Home' Trinidad and Tobago Guardian : September 21st 2014 Contents B2
Sunday Guardian www.guardian.co.tt September 21, 2014
Nestled between Arima and Sangre
Grande is the Aripo Savannas Envi-
ronmentally Sensitive Area---1,788
hectares of ecological treasure.
The largest remaining natural savanna
in our country, this area fans out from
the foothills of the Northern Range.
Dense layers of cemented clays,
impervious to water, shape the natural
savanna ecosystem. To cope with this,
intriguing plants like the carnivorous
Sundew Plant (Drosera capillaris) have
evolved to trap and eat insects and
Rich plant life
The concentration of flora in this area
may be one of the highest in the country.
There are 457 plant species recorded so
far: 38 are restricted to the Savannas,
16 to 20 are rare or threatened, and two
are endemic floral species.
Several distinct vegetation habitats
• Open savanna: Low-growing veg-
etation over a flat plain; 90+ plant
• Marsh forest: Forests growing on
land which gets marshy in the wet sea-
son; 118 plant species
• Palm forest: Palm communities
found on the periphery of the Open
Savannas. The iconic Moriche Palm, a
South American plant species, towers
over the savannas in regal splendour
and is found nowhere else in the
Fantastic birding area
The wide array of fauna---especially
bird life---makes this savanna a vast out-
door museum of living organisms.
There are 250+ species of birds here.
These include: the rare and endangered
scarlet shouldered parrotlet; the sulphury
flycatcher; the white-tailed golden throat
hummingbird; the savanna hawk; and
the red-bellied macaw.
If you are very lucky, you can also
catch sight of animals which live here,
too, such as: red brocket deer, armadillo,
porcupine and matte.
In this area, back in the 1930s, selected
timber harvesting went on---including
galba and firewood---marking the begin-
ning of the degradation of this Envi-
ronmentally Sensitive Area. Then during
WW2 in the 1940s, 1,660 hectares of
the savannas and adjacent lands were
leased to the United States Armed Forces
for a military base. Fort Read was estab-
lished, and soldiers built bunkers, drains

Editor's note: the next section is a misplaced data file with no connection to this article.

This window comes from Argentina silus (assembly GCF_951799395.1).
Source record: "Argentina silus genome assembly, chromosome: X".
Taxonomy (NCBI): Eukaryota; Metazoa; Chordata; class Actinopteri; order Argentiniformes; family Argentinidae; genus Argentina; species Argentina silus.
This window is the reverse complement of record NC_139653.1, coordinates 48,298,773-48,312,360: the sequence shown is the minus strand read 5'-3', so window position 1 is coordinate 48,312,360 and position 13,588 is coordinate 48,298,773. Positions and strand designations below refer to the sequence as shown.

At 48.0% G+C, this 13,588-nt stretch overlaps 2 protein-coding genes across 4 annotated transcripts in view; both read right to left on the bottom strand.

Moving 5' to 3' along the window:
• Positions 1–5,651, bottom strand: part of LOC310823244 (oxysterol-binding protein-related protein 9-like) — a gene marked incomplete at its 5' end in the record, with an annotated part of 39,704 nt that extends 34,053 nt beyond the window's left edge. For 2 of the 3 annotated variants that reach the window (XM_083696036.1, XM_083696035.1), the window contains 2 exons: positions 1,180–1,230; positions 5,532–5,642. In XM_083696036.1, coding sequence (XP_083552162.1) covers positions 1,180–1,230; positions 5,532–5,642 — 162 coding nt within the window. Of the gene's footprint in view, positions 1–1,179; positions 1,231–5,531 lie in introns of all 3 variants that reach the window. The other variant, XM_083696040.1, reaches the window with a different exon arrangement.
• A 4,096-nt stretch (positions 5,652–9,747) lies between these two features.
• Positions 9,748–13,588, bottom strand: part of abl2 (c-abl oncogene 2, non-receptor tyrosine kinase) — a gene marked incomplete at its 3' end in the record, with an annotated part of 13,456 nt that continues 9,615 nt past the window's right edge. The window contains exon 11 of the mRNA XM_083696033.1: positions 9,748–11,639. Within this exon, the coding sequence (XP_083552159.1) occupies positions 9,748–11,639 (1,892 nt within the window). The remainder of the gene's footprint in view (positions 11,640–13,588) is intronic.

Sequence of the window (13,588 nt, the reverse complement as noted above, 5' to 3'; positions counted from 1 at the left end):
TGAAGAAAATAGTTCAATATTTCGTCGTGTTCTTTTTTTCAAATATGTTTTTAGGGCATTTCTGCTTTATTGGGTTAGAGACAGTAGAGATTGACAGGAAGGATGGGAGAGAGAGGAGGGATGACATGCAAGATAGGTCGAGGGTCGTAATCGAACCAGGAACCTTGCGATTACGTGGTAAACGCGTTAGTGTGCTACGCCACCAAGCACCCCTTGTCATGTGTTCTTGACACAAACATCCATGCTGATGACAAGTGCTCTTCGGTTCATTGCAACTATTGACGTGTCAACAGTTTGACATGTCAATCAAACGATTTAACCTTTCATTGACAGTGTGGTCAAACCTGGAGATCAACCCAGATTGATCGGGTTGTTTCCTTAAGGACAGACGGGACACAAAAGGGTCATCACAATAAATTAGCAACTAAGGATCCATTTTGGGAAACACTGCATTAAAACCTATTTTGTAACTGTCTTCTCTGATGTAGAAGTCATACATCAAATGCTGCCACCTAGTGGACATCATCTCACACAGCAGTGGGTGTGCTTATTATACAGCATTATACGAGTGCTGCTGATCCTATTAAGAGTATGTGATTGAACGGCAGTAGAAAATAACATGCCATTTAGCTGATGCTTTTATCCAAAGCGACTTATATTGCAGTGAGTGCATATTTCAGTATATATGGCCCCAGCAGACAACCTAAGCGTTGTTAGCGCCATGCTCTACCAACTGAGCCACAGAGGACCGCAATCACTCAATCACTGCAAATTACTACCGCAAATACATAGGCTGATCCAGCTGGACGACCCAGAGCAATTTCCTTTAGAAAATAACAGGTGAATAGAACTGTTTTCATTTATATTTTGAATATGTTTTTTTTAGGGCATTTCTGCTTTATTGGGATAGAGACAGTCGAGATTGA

and roadways, some of which are visible
today. In the 1950s, Fort Read was
returned to the Government.
Threats to wildlife
The savannas have been threatened
by fires, quarrying, residential and agri-
cultural squatting, and poaching.
When you compare aerial photographs
from 1969 to 1994, you can see how
much the palm marsh forest areas have
shrunk due to human activities.
Recognising the savannas unique bio-
logical features and scientific value, the
Aripo Savannas were earmarked to be
a scientific reserve in the 1970s. In 1987,
the Aripo Savannas were declared a Pro-
hibited Area under the Forests Act, at
last legally restricting extractive uses
there. In 2007, the EMA formally
declared the Aripo Savannas to be an
Environmentally Sensitive Area.
Tours for awareness
To help protect and preserve this valu-
able nature site, the local organisation
Sundew Tours conducts public tours
which can help you learn about the area s
ecology. The EMA partnered with Sun-
dew Tours in 2012 for its Aripo Savannas
Revealed---National Photography Com-
petition---to raise awareness, and help
tell the story of the Savannas through
photography. In 2014, as part of its ESA
Sensitisation project, the EMA again
partnered with Sundew Tours to run
free guided public tours.
Valuing our own riches
The Aripo Savannas are a unique,
beautiful national treasure that we must
preserve for our children, grandchildren
and the generations to come. Like the
Magnificent Seven buildings around the
Queen s Park Savannah, the Aripo
Savannas are an important ecological
space right here at home. The Aripo
Savannas are one of our three priceless
ecological and cultural spaces: the other
two are the Matura National Park and
the Nariva Swamp. In preserving places
like these, we preserve beautiful sources
of plant and animal life special to T&T.
NEXT WEEK: The Nariva Swamp
Managed Resource Protected Area.
The Scarlet shouldered parrotlet is
one of many bird species that live in
the Aripo Savannas.
For more information, visit
www.ema.co.tt. If you have
any comments or would like
to contribute to this column,
please respond to
snakes, crabs and
large insects. They
usually sit on an
open high perch
from which they
swoop down on
they will also
on foot. PHOTO:
Environmentally Sensitive Areas...
Rich life of the
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